Why there’s an Elon Musk goat statue in Austin, Texas
If you live in Central Texas, it can seem hard to avoid Elon Musk these days. Tesla and other companies led by the billionaire seem to be constantly adding to their Austin presence, and Musk himself seems to never be out of the news cycle.
And if that weren’t enough, now there is a giant sculpture of Musk’s face — on the body of a goat, riding on a rocket — being driven around the Austin area.
No, we’re not kidding.
The owners of the sculpture are self-described “massive Elon fans” and run a cryptocurrency firm called Elon Goat Token. They say the sculpture was created in Elon’s honor, and it is intended to symbolize that Musk is the GOAT — an acronym for Greatest Of All Time — which is why the billionaire’s head is on the body of a goat.
The sculpture’s owners plan a “GOATSgiving,” a cryptocurrency- and Musk-themed event, on Saturday in Austin, and say they hope to deliver the sculpture to Musk by the end of the week.
The whole plan might seem far-fetched and probably has left most people who see it around town with a lot of questions. While there’s no telling if Musk will accept the sculpture, the American-Statesman has gotten at least some answers about the situation:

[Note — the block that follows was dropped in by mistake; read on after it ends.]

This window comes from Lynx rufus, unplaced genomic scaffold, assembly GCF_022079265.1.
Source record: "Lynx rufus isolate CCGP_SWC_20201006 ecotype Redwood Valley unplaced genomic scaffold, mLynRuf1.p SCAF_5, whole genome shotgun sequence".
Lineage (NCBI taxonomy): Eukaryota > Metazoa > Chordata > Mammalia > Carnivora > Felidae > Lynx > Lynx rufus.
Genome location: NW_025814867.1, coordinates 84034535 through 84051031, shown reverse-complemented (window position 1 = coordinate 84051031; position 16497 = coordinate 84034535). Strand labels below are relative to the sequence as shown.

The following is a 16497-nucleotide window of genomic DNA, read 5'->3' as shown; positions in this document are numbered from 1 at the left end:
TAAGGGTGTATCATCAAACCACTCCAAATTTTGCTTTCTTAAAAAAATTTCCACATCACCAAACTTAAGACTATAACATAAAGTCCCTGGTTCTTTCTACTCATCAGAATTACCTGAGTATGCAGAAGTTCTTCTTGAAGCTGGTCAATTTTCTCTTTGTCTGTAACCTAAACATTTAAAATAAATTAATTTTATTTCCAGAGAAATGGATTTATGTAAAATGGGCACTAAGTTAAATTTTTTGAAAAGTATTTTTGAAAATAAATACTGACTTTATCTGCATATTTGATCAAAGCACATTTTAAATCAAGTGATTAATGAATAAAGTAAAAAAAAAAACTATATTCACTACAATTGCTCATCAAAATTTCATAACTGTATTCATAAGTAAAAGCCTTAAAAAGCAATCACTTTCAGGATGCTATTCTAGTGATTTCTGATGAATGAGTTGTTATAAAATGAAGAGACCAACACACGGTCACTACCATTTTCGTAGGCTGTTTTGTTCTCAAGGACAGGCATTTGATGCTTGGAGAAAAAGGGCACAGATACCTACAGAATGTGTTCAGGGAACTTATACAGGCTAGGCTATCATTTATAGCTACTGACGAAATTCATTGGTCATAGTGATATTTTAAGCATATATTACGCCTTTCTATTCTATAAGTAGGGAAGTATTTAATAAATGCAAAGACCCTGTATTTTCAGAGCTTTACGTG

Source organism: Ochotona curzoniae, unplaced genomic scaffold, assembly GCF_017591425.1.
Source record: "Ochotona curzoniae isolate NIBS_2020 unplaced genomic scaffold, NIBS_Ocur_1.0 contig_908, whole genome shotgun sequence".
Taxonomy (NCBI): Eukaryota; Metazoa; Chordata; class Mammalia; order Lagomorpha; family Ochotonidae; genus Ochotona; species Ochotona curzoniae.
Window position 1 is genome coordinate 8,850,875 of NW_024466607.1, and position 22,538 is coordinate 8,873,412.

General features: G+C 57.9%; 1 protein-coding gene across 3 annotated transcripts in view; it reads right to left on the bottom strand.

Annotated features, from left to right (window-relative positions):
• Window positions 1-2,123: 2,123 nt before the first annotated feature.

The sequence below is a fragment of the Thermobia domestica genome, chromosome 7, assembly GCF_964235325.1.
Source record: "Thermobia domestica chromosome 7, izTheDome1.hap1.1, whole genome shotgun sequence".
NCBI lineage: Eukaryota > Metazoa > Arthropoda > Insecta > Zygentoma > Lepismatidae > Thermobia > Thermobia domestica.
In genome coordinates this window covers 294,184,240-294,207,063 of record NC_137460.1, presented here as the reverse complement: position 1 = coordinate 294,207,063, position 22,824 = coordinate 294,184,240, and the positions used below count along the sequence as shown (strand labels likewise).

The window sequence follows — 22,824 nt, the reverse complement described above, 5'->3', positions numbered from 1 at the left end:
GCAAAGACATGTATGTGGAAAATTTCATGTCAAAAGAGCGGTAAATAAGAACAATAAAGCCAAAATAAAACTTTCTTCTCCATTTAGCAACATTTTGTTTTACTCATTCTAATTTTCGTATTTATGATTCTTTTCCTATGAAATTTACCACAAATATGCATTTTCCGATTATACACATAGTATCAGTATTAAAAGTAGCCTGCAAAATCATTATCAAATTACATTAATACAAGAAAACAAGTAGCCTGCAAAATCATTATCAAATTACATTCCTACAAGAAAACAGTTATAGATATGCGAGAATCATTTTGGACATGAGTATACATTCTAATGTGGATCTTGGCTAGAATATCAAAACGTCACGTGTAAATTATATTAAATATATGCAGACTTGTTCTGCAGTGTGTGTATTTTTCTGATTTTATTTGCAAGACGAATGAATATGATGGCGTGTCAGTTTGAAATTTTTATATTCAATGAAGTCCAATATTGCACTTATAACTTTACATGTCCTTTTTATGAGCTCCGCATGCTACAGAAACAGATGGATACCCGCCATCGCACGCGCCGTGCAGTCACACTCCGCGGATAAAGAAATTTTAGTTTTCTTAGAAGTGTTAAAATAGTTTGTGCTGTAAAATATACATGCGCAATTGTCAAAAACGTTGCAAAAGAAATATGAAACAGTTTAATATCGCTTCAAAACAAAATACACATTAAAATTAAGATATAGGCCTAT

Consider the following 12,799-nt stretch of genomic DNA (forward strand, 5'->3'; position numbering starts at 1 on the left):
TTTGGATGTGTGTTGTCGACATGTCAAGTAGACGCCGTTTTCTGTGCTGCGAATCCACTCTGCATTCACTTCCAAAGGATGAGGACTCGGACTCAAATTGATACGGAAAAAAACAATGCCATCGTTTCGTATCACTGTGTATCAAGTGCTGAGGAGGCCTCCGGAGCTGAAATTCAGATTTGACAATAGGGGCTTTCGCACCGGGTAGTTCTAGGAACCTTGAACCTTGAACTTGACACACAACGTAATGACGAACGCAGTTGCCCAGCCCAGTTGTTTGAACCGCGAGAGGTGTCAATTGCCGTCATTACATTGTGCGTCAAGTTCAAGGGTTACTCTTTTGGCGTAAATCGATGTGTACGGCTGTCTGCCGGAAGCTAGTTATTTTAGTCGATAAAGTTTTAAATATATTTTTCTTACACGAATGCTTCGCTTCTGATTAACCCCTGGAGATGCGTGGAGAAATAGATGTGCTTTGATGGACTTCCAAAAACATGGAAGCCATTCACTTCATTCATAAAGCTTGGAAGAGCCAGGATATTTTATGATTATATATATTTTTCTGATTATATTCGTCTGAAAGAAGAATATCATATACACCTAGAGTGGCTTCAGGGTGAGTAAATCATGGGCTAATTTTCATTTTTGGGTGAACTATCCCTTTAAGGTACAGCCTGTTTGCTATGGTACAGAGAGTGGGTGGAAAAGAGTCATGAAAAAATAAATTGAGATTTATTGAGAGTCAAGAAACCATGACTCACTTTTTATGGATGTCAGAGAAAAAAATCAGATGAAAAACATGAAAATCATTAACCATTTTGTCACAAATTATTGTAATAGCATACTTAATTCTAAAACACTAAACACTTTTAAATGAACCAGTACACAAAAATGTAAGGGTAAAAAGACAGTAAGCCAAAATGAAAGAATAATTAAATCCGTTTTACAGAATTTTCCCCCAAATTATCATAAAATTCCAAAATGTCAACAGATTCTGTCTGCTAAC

Is this real?
Yes, this is real. Musk can be a polarizing figure, but he has some very loyal fans. When Tesla held its grand opening party in April for its Autin manufacturing facility, people flew in from around the country, even without tickets, to try to get into the party, and people even moved to South Texas to be near a facility operated by Musk’s aerospace company SpaceX.
The owners of the sculpture say it is meant to pay homage to Musk and his contributions to cryptocurrency.